There were several attempts to bring the organizers of the deportation to trial, both on criminal charges and in civil suits. After the Supreme Court ruled that the Bisbee Deportation was not under federal jurisdiction, the Cochise County Attorney began to gather evidence for a state criminal trial. In 1920, two hundred and ten Bisbee citizens were arraigned and charged with kidnapping. One defendant, Harry E. Wootton, a business owner who ran H.E. Wootton Hardware on Main Street, was named as a representative in the en masse trial.
In addition to the criminal trial, families of deportees instituted civil suits against a number of companies involved in the deportation. The Michael Simmons vs. The El Paso and Southern Railroad Company is one such civil suit.
Defense attorneys in both the civil and criminal trials used I.W.W. correspondence and publications as well as depositions about I.W.W. activities in other mining communities. These materials were used to demonstrate the serious threat which the I.W.W. posed to the safety of the citizens of Bisbee and the state of Arizona. The defense in the Arizona vs. Wootton criminal case argued that the deportation had been justified by the "law of necessity." That is, the I.W.W. was a threat to the community and a risk to a country at war, thus their deportation was justified. The jury agreed and acquitted the defendants. Realizing that they would not be successful in convicting any of the remaining individuals, the State declined to pursue additional trials.
The links below consist of I.W.W. correspondence and publications as well as depositions gathered for both the criminal and civil proceedings. There are also partial trial transcripts, a copy of the arguments for the "Law of Necessity" and a contemporary article opposing this as a legal argument.
Copy of the Typewritten Record from the case of The State of Arizona vs. H. E. Wootton featuring the testimony of the witnesses for the prosecution, as found in John D. Lawson, ed., American State Trials, Vol. 17. (St. Louis: Thomas Law Book Co., 1936), pp. 8-11.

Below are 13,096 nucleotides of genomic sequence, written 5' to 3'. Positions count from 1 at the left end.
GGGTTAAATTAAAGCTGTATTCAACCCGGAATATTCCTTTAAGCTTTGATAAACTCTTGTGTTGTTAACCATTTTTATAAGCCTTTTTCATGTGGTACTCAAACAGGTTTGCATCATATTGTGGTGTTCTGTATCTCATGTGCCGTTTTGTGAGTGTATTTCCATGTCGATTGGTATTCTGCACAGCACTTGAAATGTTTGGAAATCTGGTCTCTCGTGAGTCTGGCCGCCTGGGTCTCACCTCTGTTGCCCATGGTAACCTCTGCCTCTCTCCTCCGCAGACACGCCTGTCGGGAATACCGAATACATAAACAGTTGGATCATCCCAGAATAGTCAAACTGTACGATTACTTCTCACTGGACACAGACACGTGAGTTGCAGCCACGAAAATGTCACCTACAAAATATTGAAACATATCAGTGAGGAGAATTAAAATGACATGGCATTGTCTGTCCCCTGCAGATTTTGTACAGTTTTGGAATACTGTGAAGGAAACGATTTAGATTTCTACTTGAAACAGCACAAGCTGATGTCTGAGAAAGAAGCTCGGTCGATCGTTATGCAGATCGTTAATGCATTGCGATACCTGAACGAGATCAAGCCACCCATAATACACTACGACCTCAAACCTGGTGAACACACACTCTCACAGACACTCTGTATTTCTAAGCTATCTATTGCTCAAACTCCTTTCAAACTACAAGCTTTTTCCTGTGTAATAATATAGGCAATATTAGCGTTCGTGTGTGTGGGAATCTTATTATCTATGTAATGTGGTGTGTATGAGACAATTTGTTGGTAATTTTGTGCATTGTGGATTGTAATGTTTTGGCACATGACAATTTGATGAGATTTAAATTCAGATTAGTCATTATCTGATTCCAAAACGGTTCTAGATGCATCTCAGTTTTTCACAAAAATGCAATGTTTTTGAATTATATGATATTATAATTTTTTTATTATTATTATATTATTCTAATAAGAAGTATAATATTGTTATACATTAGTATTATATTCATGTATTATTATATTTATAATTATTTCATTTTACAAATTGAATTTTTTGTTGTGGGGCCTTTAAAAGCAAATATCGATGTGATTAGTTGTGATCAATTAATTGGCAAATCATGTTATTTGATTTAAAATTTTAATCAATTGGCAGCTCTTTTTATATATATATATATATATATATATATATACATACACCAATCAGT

Agreement to depositions No. 2684 for Edward Byrn and Robert Thomas
September 9, 1919
UA Special Collections AZ 114 Box 2, folder 1
Deposition gathered for The State of Arizona vs. Harry Walters suit, in preparation for a trial against the deporters.
Deposition No. 2364 of Thomas J. Sheehan, Maurice Klein, Philip James Barry, William A. Cahill, Frank J. Quinn, Walter L. Furbershaw, Russell H. Lutz, John W. Hughes, and Burley H. Wilder
October 29, 1919
UA Special Collections AZ 114 Box 2, folder 5
These depositions were gathered for the Michael Simmons vs. The El Paso and Southwestern R.R. Co.
The Law of Necessity as applied in State of Arizona vs. H. E. Wootton, Bisbee I.W.W. Deportation Case (Date ?).
UA Special Collections H9791 B621 L41.
This post-trial publication contains excerpts from the trial and arguments by the defense on how the deportation was justified by the "law of necessity."
George Soule "Law and Necessity in Bisbee,"
The Nation, Vol. 113, August 13, 1921.
The author of this article criticizes the biased viewpoint presented in "The Law of Necessity as applied in State of Arizona vs. H. E. Wootton"
Letter to the Members of Citizens Protective League and Loyalty League reporting the events in Washington D.C. and the meeting with President Wilson
Arizona Historical Society Library MS 0154, Folder F2
Mrs. Anna Payne provides a witness's statement to the Arizona State Attorney General during their investigation of the deportation. Appears on the I.W.W. home page.
- Samuel Morse, The Truth about Bisbee
This account includes part of Sheriff Wheeler's testimony at the The State of Arizona vs. H. E. Wootton trial, and Sheriff Wheeler's testimony to the President's Mediation Commission. Special Collections AZ 115